Rising rockers soar like an SR-71

Band: Once too mired in business, Honor Among Thieves changed its name, signed on with a new label and its bandmates are excited about finding themselves making a video while their latest single climbs the charts.

June 20, 2000|By Deborah Bach | Deborah Bach,SUN STAFF

It's 100 degrees on Sunset Boulevard and Mitch Allan is in the back of a truck, changing his clothes and spending his rushed lunch break talking to a reporter on the telephone.

In a few minutes, the shoot will resume for their music video. The cameras will roll, and Allan and his SR-71 bandmates will run down the Los Angeles street in the sweltering midday sun, chased by about 75 "crazed" females.

Is he complaining?

Not at all. The heat, the makeup and wardrobe people fussing over him, the wait between takes - oh yeah, and the girls - are all part of The Deal. For a band that started in Baltimore just five years ago, shooting a video for a hit single and securing a contract with one of the world's biggest recording labels is a pretty sweet place to be.

"I'm sure 10 years from now when I'm more experienced, I may have something negative to say about fame and stardom, but right now this is a dream come true," says Allan, 28, SR-71's vocalist and lead guitarist. "It's everything we ever talked about."

The band's debut on RCA Records, "Now You See Inside," appears in stores today. But its first single, "Right Now," has been on the charts for five weeks, and is currently No. 19 on Billboard's Modern Rock listings, to Allan's surprise.

"I think the record's great, but we never expected this reaction this soon," he says.

The rapid rise seems fitting for a band named after a stealth aircraft known for being the fastest plane ever built. Or maybe the rise just seems rapid; in truth, it took five years to build SR-71.

In 1995, Allan teamed up with guitarist Mark Beauchemin, 29. They recruited bassist Jeff Reid and drummer Dan Garvin, both 27, to form Honor Among Thieves. The group became a Baltimore mainstay, playing regularly around the city. An independent CD was released in 1996, and the group spent the next few years touring up and down the East Coast. Band members had their own van and trailer, their own studio and all the creative autonomy they wanted. They also had the increasingly tedious burden of looking after business.

"We became the record company. We became businessmen," Allan says. "It's terribly stressful."

So in November 1998, the foursome regrouped with one goal in mind - securing a major record label deal. A new manager was enlisted, and within four months, the two-record RCA deal was clinched. The band's lawyer, Allan says, told them it was one of the largest contracts ever secured by an unknown act.

Allan credits manager Andy Martin for connecting the band with the right people, which led to playing showcases for big-label bigwigs. On the advice of its lawyer, the band took an unorthodox approach to negotiations, sending proposals to record labels instead of sitting back and waiting. Allan says responses quickly poured in from about 10 major labels.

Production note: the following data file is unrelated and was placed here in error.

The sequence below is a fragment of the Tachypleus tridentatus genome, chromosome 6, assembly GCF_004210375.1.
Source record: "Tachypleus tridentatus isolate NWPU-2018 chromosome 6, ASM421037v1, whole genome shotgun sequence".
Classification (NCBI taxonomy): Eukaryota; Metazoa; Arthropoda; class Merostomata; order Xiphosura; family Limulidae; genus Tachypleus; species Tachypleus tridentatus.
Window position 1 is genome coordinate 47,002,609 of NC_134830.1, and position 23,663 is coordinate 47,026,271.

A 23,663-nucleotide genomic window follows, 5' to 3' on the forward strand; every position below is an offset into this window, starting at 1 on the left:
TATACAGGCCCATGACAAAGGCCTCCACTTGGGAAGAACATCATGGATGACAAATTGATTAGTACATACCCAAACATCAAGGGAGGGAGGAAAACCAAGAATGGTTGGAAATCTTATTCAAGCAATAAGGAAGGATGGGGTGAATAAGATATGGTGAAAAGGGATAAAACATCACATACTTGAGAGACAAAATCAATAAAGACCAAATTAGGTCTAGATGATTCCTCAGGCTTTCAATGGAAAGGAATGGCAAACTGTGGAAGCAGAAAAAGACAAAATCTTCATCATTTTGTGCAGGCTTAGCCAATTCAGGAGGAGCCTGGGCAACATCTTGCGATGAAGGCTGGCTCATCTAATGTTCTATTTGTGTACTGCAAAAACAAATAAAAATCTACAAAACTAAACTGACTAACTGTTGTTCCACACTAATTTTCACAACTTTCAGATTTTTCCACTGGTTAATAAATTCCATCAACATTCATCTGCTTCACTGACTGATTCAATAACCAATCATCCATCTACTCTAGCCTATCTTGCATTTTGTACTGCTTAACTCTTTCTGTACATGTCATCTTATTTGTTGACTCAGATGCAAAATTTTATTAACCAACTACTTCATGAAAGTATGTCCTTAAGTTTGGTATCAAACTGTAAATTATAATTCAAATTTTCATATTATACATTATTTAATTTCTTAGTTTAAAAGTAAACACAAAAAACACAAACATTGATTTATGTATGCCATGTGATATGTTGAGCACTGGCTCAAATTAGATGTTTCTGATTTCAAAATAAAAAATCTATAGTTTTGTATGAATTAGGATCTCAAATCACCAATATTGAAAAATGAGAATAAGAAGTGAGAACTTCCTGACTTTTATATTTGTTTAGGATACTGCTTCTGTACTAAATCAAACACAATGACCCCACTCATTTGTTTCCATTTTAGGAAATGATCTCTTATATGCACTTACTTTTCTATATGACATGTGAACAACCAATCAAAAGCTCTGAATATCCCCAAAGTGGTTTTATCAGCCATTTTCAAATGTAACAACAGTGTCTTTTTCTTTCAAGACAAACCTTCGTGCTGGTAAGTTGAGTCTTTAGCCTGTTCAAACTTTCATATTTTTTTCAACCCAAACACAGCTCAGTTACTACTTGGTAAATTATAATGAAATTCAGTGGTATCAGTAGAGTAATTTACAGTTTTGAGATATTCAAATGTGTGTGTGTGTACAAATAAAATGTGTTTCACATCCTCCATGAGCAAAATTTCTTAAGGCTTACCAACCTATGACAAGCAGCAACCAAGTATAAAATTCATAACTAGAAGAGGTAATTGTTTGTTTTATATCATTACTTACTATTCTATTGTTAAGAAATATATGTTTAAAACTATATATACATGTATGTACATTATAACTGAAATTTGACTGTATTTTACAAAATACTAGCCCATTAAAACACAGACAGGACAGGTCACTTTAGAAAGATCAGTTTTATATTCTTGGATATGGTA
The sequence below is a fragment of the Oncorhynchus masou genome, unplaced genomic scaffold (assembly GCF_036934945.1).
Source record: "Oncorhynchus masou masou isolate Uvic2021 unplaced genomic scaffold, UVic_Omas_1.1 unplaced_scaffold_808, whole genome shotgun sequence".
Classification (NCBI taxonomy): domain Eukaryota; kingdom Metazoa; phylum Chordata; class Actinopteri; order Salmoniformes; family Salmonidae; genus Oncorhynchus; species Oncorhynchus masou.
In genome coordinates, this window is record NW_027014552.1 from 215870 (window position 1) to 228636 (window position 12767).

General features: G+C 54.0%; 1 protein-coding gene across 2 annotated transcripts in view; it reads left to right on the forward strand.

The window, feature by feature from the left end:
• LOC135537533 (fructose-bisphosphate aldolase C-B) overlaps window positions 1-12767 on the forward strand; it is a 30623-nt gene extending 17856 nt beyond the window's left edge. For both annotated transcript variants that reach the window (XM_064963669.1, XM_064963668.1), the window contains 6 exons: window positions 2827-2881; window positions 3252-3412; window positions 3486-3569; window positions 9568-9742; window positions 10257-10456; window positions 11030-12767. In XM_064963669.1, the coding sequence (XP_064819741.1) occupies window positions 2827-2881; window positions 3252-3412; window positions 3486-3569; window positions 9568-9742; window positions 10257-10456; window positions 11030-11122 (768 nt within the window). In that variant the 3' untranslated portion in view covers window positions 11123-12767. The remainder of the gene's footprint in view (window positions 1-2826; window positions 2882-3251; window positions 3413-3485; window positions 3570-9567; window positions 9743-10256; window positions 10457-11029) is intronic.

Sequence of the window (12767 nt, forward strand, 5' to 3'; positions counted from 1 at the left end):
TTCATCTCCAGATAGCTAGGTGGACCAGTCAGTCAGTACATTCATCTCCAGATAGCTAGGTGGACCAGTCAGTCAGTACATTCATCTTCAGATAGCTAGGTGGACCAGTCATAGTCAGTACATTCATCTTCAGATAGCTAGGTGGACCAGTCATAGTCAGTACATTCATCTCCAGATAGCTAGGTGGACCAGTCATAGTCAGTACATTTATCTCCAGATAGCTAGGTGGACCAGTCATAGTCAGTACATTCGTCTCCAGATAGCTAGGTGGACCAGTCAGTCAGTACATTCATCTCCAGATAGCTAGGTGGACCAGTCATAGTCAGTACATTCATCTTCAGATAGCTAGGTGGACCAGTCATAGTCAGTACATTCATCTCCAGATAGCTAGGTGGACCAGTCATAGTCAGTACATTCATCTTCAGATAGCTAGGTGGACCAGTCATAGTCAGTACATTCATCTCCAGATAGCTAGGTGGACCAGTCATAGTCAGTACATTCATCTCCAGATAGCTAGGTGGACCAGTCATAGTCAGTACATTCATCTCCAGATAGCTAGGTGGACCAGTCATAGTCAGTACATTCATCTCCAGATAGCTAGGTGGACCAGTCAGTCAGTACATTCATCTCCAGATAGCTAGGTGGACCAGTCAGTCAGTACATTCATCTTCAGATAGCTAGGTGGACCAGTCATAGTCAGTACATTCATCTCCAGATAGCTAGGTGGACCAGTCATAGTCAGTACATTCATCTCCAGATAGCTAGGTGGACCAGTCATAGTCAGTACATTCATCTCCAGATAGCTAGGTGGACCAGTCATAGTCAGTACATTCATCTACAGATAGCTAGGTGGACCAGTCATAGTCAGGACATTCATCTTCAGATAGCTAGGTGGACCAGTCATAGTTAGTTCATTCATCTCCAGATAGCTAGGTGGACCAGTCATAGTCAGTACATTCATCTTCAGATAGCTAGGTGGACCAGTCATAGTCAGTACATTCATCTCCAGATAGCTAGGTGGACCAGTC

"It exploded," he says. "Everybody was rushing to get their offers back in."

Having the RCA machine behind them has made all the difference, Allan says. A tidy advance allowed the foursome to quit their jobs working construction, teaching music lessons and, in Allan's case, running his own recording studio. They focused on honing vocals and tightening their act.

SR-71's debut album was produced by Gil Norton, whose credits include the Foo Fighters and the Pixies. Allan says Norton taught the band the subtleties of studio work and was instrumental in crafting an album of radio-friendly power pop. Most significantly, being signed to RCA meant exposure. "There are very few bands on small labels that reach a mass audience," Allan says. "There are exceptions, but for the most part the biggest bands in the world are signed to the biggest labels in the world."

The name change followed. Allan says he was happy with the band's former name, and pre-RCA existence, but securing a major record deal gave his career a certain legitimacy. "There's a goal I set out to meet 10 years ago when I started playing," he says. "It's made me walk with my head up straight."

The group decided to rename itself "SR-71" because military aircraft has particular significance for band members. Three have fathers who served in the U.S. Air Force, and Allan's father worked for the company that built the SR-71. The plane also is known as the Blackbird, the name of a song by the Beatles, Allan's favorite band.

Now, it's time to fly, and the group wants to make sure they start out right.

The next few months are filled with concert dates and promotions, and choosing among them requires careful decisions. The band's youthful, clean-cut image lends itself to inevitable comparisons to 'N Sync and the Backstreet Boys, but the band drew the line at appearing in Teenybopper magazines. "I think you always get spillage into other markets, especially when you play pop music, and that's great, but I just don't think we should market the band that way," Allen says.

But filming a music video on Sunset Boulevard? That's far more attractive from an image standpoint, even though the makeup sessions may take a little getting used to.

Shortly before the video shoot resumes after lunch, Allan suddenly looks down. "Oh, no," he says. "I have all this makeup on my face and I just rubbed my face on my pants. I'm an idiot."

SR-71

SR-71 is playing a free show today at 6:00 p.m. at Record and Tape Traders, 734-736 Dulaney Valley Ct., Towson. The band will also play at a record release party June 23 at Bohager's; free tickets are available by purchasing SR-71's debut CD at any Record and Tape Traders store or at The Sound Garden in Fells Point.

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